It's not a radical change, but my online self is now looking more put together thanks to the skilful minstrations of Mr. Lance Arthur.
Do let me know if you find anything amiss, but, frankly, after the work he did both for appearance and cleanliness of the underlying code, you're more likely to find something working that used to be broken (or at least kinda janky).
The biggest changes took place on Discardia.com, which is now not only prettier, but more functional and a far better reflection of Discardian principles.
Hiring someone who actually knows what they're doing is worth every penny.
As you can see, exciting changes are taking place around here.
It took me quite a long while, but I have—over a decade after it ceased being my day job—finally embraced the fact that since I'm not a web designer anymore, that means I can hire someone else to do it for me. Because the someone I have hired is also one of my most trusted friends, this revitalization of my sites will take place with the same devil may care attitude as changes I made myself in the past. You may see all sorts of crazy, halfway-to-their-final-state stages of the process. Pardon, as they say, our dust.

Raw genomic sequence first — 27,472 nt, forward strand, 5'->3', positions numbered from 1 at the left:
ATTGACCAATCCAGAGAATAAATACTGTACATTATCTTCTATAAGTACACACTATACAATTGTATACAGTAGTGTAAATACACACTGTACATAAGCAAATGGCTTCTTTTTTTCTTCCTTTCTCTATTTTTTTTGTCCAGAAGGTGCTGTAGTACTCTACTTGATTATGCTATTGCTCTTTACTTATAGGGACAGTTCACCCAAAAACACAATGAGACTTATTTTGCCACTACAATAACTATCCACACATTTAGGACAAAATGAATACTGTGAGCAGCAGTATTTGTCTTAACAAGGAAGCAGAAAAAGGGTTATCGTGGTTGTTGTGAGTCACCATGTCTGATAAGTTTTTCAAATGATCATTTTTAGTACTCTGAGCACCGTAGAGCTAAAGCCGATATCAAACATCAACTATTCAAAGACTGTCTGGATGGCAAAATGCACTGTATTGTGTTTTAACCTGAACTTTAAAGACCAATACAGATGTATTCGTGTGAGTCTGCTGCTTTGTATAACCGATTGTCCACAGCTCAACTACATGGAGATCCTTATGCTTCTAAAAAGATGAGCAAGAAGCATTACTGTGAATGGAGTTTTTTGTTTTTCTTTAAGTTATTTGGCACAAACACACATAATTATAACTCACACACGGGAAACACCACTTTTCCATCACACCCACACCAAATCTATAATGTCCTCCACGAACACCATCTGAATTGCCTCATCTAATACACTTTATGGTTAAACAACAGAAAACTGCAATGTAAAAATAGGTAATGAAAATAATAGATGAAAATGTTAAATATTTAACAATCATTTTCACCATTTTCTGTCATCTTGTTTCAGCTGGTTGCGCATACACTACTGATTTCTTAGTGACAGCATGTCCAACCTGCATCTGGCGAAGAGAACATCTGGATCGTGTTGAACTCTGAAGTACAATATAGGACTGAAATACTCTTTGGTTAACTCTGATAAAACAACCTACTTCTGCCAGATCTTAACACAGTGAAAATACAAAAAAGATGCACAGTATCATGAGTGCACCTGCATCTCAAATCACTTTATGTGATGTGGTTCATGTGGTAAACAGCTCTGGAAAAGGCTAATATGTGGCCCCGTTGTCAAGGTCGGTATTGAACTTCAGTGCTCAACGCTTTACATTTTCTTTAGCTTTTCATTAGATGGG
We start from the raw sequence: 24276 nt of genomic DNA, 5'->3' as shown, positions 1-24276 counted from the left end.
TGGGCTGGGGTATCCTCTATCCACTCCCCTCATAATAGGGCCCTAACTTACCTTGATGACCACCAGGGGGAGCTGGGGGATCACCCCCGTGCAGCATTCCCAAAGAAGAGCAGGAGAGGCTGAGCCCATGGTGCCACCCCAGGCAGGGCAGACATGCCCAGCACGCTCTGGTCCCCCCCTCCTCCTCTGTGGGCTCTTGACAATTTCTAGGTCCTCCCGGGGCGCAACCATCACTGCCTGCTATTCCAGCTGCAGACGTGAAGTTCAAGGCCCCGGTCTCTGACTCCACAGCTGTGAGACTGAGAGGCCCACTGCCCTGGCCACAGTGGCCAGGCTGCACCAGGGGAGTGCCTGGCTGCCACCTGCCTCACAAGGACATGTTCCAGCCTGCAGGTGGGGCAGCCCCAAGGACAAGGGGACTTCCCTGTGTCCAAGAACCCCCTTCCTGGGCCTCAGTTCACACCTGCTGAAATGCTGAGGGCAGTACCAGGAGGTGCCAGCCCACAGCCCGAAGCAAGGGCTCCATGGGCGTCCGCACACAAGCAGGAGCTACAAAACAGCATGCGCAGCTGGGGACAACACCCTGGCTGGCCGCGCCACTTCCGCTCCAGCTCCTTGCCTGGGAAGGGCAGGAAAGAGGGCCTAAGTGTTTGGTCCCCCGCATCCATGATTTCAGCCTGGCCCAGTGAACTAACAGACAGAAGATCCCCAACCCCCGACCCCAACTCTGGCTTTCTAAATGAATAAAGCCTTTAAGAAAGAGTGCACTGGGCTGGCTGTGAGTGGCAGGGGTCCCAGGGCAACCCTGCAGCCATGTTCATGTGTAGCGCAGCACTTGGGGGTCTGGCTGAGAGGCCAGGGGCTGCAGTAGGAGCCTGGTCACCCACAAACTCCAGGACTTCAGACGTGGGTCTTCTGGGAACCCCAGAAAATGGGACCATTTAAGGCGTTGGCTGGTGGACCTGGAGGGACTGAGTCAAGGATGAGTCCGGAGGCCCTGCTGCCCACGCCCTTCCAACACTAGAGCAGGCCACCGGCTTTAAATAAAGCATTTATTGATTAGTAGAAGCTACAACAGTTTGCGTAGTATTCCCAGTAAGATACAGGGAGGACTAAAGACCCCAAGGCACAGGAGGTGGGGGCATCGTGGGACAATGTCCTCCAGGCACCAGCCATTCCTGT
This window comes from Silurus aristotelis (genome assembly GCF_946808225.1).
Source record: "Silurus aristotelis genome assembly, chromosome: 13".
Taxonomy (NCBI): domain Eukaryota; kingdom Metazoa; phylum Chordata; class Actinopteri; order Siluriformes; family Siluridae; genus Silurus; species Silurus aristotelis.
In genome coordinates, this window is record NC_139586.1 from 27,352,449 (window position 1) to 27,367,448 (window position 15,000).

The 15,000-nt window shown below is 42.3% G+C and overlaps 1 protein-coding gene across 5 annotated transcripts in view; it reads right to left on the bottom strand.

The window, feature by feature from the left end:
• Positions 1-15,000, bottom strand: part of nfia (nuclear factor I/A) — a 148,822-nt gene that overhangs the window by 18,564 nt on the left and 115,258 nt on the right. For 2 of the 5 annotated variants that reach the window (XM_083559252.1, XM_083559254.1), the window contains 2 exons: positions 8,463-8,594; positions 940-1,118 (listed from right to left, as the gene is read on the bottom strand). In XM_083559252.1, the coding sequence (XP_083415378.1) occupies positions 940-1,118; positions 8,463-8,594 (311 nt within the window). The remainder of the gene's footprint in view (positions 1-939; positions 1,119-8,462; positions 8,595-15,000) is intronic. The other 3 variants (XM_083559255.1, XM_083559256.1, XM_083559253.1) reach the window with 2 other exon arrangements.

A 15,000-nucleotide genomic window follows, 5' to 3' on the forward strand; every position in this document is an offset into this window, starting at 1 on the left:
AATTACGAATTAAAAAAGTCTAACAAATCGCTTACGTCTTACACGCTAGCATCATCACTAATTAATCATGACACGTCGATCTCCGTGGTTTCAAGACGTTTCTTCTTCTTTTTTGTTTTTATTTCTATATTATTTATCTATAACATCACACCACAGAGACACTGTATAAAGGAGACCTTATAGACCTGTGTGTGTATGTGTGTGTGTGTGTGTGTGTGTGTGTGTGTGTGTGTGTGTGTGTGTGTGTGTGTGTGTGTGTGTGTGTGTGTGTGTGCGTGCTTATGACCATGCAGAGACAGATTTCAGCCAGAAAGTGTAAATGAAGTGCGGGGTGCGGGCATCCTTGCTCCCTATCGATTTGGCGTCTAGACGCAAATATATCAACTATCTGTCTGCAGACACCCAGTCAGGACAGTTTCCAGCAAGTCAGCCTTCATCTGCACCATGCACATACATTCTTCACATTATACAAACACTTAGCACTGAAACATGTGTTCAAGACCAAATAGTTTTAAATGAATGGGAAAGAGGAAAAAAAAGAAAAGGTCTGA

[animated gif of construction guy]
It's totally unclear what this Facebook post is about. Presumably some question-of-the-day or something, but who knows?
I like the Google User Experience Guidelines.
"The Google User Experience team aims to create designs that are
useful, fast, simple, engaging, innovative, universal, profitable,
beautiful, trustworthy, and personable."
1. Focus on people – their lives, their work, their dreams.
2. Every millisecond counts.
3. Simplicity is powerful.
4. Engage beginners and attract experts.
5. Dare to innovate.
6. Design for the world.
7. Plan for today’s and tomorrow’s business.
8. Delight the eye without distracting the mind.
9. Be worthy of people’s trust.
10. Add a human touch.
We could have a far worse 500lb gorilla, I must say.